The inclusion criteria were 1) indication for GA treatment, 2) being relapse free and having stable symptoms for at least 30 days, 3) willing and able to comply with the protocol for the duration of the study, and 4) having given written informed consent. The exclusion criteria were 1) contra-indication to GA as defined in the Summary of Product Characteristics text, 2) hypersensitivity to GA or mannitol, 3) worsening of symptoms suggestive of a relapse, 4) pregnancy or lactation, and 5) the time interval between the first GA injection and baseline assessment was more than 4 weeks.

Technical aspects

The study was a modular application on the Curavista e-health platform, built on an Oracle database with JAVA-scripting, XML-applets and AJAX protocols. Data processing was 256-bits encrypted with VPN-tunnelling. The databases were physically and software secured in a dedicated data centre in The Netherlands. The database of the study was compliant with EU-regulations on data storage and activation for medical purposes. There were four separated databases: one with personal identifiers (name, address, identification number), one with study records (answers to the questions, identification number), one with the social security number, and one with the key. Only after login the data were presented as a whole on the screen (encrypted key).

Data acquisition

Data were acquired via a special study website. Patients logged in with a code provided by the study help desk and chose a username and password. Online they went through web pages containing the electronic case record forms (eCRFs). The questions and questionnaires related to missed doses, discontinuation, adverse events, medication, relapses, self-efficacy, HRQoL and other adherence- or persistence-related factors [24].

Patients were informed by email that an assessment was due and that the corresponding forms had been made available for completion. eCRFs were to be completed within one week. Completion could take as many sessions as needed, as answers were saved automatically. After confirmation by the patient the eCRF was automatically sent to the study centre. Incomplete eCRFs were returned. In case an eCRF was not completed within one week, the help desk reminded the patient by telephone.

Outcome measures

HRQoL was assessed via the Multiple Sclerosis Quality of Life 54-Items (MSQoL-54) questionnaire [25]. The MSQoL-54 is a psychometrically validated, MS-specific, multi-dimensional inventory of patient-centered health status, and consists of the Short Form 36-Item health survey as a generic core measure, supplemented with 18 questions on items relevant to persons with MS in the areas of health distress, sexual function, satisfaction with sexual function, overall quality of life, cognitive function, energy, pain and social function [25]. The MSQoL-54 contains 52 items distributed into 12 scales, and two single items. A physical and a mental dimension underlie the MSQoL-54: the Physical and Mental domains [25]. Scores for each domain range from 0 to 100, where higher values indicate better HRQoL.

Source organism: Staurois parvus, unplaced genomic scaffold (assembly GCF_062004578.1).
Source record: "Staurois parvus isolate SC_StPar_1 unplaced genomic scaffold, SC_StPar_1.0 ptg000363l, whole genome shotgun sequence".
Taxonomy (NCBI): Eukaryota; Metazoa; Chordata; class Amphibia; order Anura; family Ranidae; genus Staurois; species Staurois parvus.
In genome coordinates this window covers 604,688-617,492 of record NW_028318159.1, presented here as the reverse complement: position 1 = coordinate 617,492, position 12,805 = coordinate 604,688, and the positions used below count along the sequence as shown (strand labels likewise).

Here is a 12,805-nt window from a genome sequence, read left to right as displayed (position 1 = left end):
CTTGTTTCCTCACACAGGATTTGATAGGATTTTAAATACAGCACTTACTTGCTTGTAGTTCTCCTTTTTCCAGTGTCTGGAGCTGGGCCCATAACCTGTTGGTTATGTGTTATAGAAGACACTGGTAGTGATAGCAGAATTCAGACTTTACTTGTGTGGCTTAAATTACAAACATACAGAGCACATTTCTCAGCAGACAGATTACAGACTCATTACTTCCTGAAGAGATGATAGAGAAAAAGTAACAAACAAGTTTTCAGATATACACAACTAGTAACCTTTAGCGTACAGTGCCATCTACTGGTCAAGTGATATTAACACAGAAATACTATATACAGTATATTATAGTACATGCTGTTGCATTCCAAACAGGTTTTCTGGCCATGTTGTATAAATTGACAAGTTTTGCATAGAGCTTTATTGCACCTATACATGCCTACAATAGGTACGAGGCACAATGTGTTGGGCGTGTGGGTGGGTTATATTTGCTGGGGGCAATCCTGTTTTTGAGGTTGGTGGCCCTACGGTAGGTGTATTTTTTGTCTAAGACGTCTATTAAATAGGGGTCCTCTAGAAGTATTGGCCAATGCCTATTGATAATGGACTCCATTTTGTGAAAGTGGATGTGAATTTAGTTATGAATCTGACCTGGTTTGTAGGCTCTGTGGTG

Self-efficacy was assessed by means of the Multiple Sclerosis Self-Efficacy Scale (MSSES). The MSSES is an 18-item, psychometrically validated, self-report questionnaire for the assessment of self-efficacy in patients with MS [26]. The MSSES consists of two 9-item subscales of Function and Control. Each item is scored on a Likert-like scale form 10 (very uncertain) to 100 (very certain) and addition of the respective item scores yields the MSSES Function score and the MSSES Control score, both ranging from 90 (minimum) to 900 (maximum). The MSSES Function subscale measures confidence with functional abilities, whereas the MSSES Control subscale measures confidence with managing symptoms and coping with the demands of the illness [26]. The completion of the HRQoL and self-efficacy questionnaires took about 20 to 30 min.

The number of missed GA doses in the preceding 14 days and eventual GA discontinuation, whichever was applicable, were recorded by patients. The completion of the questionnaire about missed GA doses (adherence) and treatment (dis) continuation (persistence) took less than 5 min.

Assessment schedule

The MSQoL-54 and MSSES questionnaires were completed at baseline. Adherence and persistence were assessed at six predefined and six random time points, the latter being also unknown to neurologists and MS-nurses; thus, adherence and persistence were assessed at 4, 10, 12, 16, 20, 26, 32, 34, 38, 44, 48 and 52 weeks.

Statistical analyses